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Senate Resolution Blocks Paraguay Beef Imports

The Nebraska Examiner’s Jacob Fischler reported this past week that “the U.S. Senate easily passed a resolution Thursday to repeal a Biden administration rule allowing for beef to be imported from Paraguay.”

“The resolution targets a final rule the U.S. Department of Agriculture’s Animal and Plant Health Inspection Service issued in November that allowed for importation of Paraguayan beef that met certain conditions, including that foot-and-mouth disease had not been diagnosed in the region for at least a year,” Fischler reported. “Until then, the U.S. had not allowed Paraguayan beef imports since 1997.”

Allowing Beef Imports

The USDA’s Animal and Plant Health Inspection Service said in November 2023 that they were “publishing a final rule that will allow the importation of fresh beef from Paraguay. APHIS conducted a risk analysis and concluded that fresh beef can be imported safely from Paraguay under certain conditions.”

“These conditions include verifying that: Foot-and-mouth disease (FMD) has not been diagnosed in the exporting region in the past 12 months, the meat comes from premises where FMD has not been present during the lifetime of any of the animals, and the animals were inspected before and after death, among others,” according to APHIS.

APHIS wrote that “these measures are consistent with the World Trade Organization’s Agreement on the Application of Sanitary and Phytosanitary Measures, which governs, among other things, trade in animal products. As further detailed in the final rule, fresh (chilled or frozen) deboned beef will be eligible for import, and APHIS expect beef imports to fewer than 6500 metric tons annually, in part due to a quota Paraguay faces on beef exports to the United States.”

Why They Resolution Was Filed

Meat & Poultry’s Ryan McCarthy reported Friday that “Rounds and Tester filed the initial legislation in December 2023. The senators called on the US Department of Agriculture (USDA) to collect more up-to-date data before resuming beef imports from a country like Paraguay with a recent history of foot-and-mouth disease outbreaks.”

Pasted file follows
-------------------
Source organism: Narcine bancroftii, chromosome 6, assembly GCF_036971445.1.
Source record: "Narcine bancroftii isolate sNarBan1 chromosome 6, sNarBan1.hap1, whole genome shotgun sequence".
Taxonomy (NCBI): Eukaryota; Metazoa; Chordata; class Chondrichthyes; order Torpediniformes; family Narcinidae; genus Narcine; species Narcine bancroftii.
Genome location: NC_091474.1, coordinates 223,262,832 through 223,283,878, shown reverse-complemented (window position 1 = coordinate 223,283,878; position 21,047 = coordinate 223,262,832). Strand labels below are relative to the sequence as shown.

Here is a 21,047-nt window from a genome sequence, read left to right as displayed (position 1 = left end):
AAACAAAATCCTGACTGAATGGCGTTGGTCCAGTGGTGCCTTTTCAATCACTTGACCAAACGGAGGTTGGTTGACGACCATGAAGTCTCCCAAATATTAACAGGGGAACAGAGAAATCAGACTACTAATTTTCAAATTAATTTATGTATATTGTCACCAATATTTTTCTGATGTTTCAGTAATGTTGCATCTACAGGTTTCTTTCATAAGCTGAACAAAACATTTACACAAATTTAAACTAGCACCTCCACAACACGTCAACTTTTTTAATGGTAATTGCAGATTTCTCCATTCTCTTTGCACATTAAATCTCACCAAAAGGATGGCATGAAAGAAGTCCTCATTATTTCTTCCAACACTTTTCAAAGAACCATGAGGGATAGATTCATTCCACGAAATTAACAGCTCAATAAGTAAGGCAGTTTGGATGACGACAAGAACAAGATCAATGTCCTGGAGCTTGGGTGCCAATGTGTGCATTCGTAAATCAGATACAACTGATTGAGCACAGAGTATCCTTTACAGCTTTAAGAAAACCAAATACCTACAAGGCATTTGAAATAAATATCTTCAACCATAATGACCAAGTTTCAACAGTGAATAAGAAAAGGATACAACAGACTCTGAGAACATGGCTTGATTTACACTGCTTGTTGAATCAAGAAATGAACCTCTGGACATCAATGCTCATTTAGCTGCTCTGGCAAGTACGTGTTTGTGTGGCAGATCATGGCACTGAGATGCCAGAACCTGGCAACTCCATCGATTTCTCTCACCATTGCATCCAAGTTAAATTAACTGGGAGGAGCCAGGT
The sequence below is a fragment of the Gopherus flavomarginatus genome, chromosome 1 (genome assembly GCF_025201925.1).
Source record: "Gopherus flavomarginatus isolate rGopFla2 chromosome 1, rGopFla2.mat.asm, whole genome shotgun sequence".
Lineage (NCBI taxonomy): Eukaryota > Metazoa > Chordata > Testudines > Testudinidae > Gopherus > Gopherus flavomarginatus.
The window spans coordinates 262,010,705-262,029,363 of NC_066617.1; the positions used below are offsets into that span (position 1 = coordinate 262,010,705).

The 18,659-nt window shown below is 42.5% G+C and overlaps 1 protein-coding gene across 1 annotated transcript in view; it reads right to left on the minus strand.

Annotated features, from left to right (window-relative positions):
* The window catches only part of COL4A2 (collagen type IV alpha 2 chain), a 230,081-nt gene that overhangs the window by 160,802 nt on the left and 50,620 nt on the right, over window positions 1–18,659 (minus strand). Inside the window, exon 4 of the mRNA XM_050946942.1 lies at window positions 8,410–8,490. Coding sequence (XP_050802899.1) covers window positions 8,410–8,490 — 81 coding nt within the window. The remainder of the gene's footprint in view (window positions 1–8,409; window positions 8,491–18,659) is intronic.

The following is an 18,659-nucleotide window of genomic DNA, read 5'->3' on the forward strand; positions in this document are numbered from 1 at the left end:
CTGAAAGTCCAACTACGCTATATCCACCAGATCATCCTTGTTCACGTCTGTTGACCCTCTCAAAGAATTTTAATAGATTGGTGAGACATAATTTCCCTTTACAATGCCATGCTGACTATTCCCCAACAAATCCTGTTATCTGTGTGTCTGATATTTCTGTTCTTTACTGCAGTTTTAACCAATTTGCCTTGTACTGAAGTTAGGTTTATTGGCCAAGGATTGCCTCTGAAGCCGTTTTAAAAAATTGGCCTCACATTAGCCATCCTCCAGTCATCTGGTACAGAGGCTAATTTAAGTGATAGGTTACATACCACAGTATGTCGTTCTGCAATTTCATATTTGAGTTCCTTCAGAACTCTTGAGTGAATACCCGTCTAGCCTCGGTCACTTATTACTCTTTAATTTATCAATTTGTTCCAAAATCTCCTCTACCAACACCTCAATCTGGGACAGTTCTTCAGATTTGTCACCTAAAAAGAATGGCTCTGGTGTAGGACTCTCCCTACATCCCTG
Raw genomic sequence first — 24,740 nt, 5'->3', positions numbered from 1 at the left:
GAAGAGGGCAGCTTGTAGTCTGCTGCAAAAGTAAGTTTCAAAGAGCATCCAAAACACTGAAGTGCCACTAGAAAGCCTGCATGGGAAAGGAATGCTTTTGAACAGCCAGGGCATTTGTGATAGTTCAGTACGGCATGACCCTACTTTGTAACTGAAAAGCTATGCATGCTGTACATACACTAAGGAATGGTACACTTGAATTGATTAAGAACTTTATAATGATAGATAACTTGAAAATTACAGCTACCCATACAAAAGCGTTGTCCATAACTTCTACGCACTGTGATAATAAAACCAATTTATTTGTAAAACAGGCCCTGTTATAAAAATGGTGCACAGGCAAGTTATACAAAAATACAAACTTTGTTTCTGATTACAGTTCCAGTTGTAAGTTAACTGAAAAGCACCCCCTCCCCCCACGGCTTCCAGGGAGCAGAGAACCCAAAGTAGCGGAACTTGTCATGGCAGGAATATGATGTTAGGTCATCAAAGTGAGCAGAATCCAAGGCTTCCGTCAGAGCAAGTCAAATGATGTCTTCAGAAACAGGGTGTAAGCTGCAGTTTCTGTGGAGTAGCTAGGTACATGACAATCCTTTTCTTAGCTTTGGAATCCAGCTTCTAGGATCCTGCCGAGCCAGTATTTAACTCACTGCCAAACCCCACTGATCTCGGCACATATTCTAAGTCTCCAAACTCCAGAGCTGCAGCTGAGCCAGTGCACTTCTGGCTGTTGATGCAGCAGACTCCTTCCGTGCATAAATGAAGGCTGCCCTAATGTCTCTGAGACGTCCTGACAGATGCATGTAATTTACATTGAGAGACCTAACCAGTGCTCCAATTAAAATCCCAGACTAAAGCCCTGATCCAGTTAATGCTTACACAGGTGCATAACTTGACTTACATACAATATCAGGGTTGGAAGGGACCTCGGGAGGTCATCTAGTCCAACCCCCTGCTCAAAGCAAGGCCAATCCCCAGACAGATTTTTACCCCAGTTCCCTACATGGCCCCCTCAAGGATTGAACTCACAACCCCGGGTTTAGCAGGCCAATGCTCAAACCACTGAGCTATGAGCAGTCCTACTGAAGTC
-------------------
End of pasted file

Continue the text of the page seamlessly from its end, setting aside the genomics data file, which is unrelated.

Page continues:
Fischler reported that “the U.S. last had a reported case in 1929, but other countries have seen more recent outbreaks. Paraguay reported an outbreak in 2012.”

Rounds and Tester “each took to the Senate floor Thursday to advocate for the measure,” according to Fischler’s reporting. “Though the risk of foot-and-mouth disease may be low, the effects of just one outbreak would be disastrous for beef producers, Tester said.”

“’The truth is the administration butchered this decision,’ Tester said,” according to Fischler. “’I have serious concerns that Paraguay does not currently meet the animal health standards that are in place to award access to our markets.’”

“’American producers work tirelessly to produce the safest, highest-quality and most affordable beef in the entire world,’ Rounds said,” according to Fischler. “‘Our consumers should be able to confidently feed their families beef that has met the rigorous standards required within the United States.’ A similar resolution has been introduced in the House by Rep. Ronny Jackson, a Texas Republican.”

Fischler reported that “President Joe Biden’s administration opposed the congressional resolution, saying the USDA had gone through a robust review process and determined Paraguayan imports were low risk. In a statement of administration policy, the White House said the rule would have minimal effect on domestic beef production and that overturning it would harm relations with Paraguay.”

Ryan Hanrahan is the Farm Policy News editor and social media director for the farmdoc project. He has previously worked in local news, primarily as an agriculture journalist in the American West. He is a graduate of the University of Missouri (B.S. Science & Agricultural Journalism). He can be reached at

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